Monday December 28, 2020

Yearling Chinook and Fry
To round out 2020, here’s a look back at our most popular stories of the year. It’s a mix of FISHBIO standards: salmonids, smelt, and the science of estimating fish population size. Enjoy!
#5: One Fish, Two Fish – Using Mark-Recapture to Estimate Population Size
For anyone who has ever caught a tagged fish and wondered why scientists go around sticking them with bits of brightly colored plastic, this article explains the process and theory behind a mark and recapture study.  It even includes a custom infographic to illustrate how such a study works – consider this your introduction to Fish Population Biology 101!
#4: Don’t be Salty: Operating the Suisun Marsh Tidal Gates to Benefit Delta Smelt
This story describes a novel approach to manage a highly modified habitat, the Sacramento-San Joaquin Delta, to help a highly imperiled species, the delta smelt. Operating the salinity control gates at Suisun Marsh to create less salty habitat appears to have benefits for delta smelt – a bit of hopeful news for a fish that sorely needs it.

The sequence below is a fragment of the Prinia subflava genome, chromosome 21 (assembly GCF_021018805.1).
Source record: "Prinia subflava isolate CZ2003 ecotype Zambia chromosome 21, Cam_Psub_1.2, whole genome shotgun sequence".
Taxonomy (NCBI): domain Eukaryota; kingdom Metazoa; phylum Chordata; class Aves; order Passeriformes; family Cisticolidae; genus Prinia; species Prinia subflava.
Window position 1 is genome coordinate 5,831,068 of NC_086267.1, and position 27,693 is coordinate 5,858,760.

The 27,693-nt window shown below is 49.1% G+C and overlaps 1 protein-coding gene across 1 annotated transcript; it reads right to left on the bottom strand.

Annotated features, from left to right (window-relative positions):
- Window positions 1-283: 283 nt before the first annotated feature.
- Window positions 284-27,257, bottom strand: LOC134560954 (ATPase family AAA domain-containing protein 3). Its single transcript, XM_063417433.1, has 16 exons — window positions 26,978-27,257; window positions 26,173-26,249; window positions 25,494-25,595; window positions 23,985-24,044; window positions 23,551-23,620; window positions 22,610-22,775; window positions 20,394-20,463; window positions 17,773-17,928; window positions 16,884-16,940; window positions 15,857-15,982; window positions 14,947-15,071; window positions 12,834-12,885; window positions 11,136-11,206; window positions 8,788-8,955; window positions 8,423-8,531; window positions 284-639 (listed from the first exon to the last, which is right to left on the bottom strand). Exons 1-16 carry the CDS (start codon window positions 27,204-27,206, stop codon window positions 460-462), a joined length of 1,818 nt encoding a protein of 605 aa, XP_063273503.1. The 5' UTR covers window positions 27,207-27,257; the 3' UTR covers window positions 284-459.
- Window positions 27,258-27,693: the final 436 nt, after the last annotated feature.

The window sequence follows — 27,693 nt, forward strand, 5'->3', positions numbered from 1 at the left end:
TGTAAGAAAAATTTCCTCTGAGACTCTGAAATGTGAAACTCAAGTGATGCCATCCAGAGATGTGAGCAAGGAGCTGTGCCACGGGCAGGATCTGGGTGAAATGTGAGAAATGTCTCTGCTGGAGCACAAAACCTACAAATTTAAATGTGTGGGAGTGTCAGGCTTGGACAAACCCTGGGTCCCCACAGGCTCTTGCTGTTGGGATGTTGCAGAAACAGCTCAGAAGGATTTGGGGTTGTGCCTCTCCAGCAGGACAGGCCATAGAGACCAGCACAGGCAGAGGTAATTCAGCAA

#3: Recovering Lost Leviathans: Pyramid Lake Lahontan Cutthroat
Another happy fish tale is one of the greatest comeback stories of the West: the restoration of the magnificent Lahontan cutthroat trout to Pyramid Lake, Nevada. Success of this recovery was evidenced in the recent return of Lahontan cutthroats to spawn in the Truckee River for the first time since the 1930s.
#2: Stream to Sea and Back Again: Modeling the Fall-Run Chinook Salmon Life Cycle
We never tire of learning about the remarkable life cycle of fall-run Chinook salmon, so we were pleased to discover our readers feel the same way! This story describes a recently developed scientific model that provided insights into salmon survival, and highlighted the importance of marine predation, egg mortality based on water temperature, and freshwater flow during juvenile outmigration in rivers.
#1: Crystal Compass: Chinook May Rely on Magnetic Minerals to Navigate
Topping our list this year was a story investigating one of the great mysteries of salmon biology: the mechanics of migration. A recent study provided evidence that salmon’s ability to navigate with the help of the Earth’s magnetic field may be the result of magnetite crystals in their bodies. Their sense of direction is certainly admirable during a year when many of us felt at sea!
Thank you for reading along with us this year, and we look forward to bringing you new and interesting stories in 2021!
This post featured in our weekly e-newsletter, the Fish Report. You can subscribe to the Fish Report here.

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